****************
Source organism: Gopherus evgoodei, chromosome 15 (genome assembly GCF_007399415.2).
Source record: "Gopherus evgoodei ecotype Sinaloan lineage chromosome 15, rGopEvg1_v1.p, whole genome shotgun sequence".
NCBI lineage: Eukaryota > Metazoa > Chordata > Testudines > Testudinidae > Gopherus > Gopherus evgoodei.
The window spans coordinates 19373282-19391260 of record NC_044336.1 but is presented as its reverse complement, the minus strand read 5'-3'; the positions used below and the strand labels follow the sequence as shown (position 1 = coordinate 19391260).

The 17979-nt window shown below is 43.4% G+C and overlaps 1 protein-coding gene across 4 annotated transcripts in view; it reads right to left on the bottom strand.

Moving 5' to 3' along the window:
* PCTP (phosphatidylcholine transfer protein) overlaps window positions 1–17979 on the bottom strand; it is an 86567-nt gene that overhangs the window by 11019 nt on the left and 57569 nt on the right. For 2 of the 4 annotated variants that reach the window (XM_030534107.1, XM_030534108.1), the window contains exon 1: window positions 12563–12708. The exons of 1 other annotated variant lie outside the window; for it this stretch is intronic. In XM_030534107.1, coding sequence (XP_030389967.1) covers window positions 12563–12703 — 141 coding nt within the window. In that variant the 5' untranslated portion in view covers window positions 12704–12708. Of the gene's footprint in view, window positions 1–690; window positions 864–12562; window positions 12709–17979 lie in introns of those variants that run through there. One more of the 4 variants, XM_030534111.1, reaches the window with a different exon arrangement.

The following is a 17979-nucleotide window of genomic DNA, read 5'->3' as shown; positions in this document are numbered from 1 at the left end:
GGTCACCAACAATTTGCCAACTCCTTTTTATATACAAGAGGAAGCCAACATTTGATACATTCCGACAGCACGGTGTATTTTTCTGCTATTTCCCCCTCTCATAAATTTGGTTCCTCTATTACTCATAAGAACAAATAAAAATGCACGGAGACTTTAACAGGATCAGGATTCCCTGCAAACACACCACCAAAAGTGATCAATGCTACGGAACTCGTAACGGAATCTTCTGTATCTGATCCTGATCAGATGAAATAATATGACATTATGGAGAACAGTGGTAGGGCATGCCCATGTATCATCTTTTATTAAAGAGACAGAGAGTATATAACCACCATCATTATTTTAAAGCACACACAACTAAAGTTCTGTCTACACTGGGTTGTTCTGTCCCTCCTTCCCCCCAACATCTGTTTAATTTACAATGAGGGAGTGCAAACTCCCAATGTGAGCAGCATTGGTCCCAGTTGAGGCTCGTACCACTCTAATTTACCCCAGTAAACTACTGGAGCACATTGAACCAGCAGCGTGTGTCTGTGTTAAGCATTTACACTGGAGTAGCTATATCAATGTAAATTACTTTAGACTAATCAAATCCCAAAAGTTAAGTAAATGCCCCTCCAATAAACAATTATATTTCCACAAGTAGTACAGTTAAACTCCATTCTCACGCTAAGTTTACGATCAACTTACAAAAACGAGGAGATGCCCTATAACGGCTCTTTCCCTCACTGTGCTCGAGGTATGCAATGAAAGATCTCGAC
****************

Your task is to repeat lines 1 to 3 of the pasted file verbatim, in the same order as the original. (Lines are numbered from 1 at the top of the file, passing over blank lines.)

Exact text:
Source organism: Gopherus evgoodei, chromosome 15 (genome assembly GCF_007399415.2).
Source record: "Gopherus evgoodei ecotype Sinaloan lineage chromosome 15, rGopEvg1_v1.p, whole genome shotgun sequence".
NCBI lineage: Eukaryota > Metazoa > Chordata > Testudines > Testudinidae > Gopherus > Gopherus evgoodei.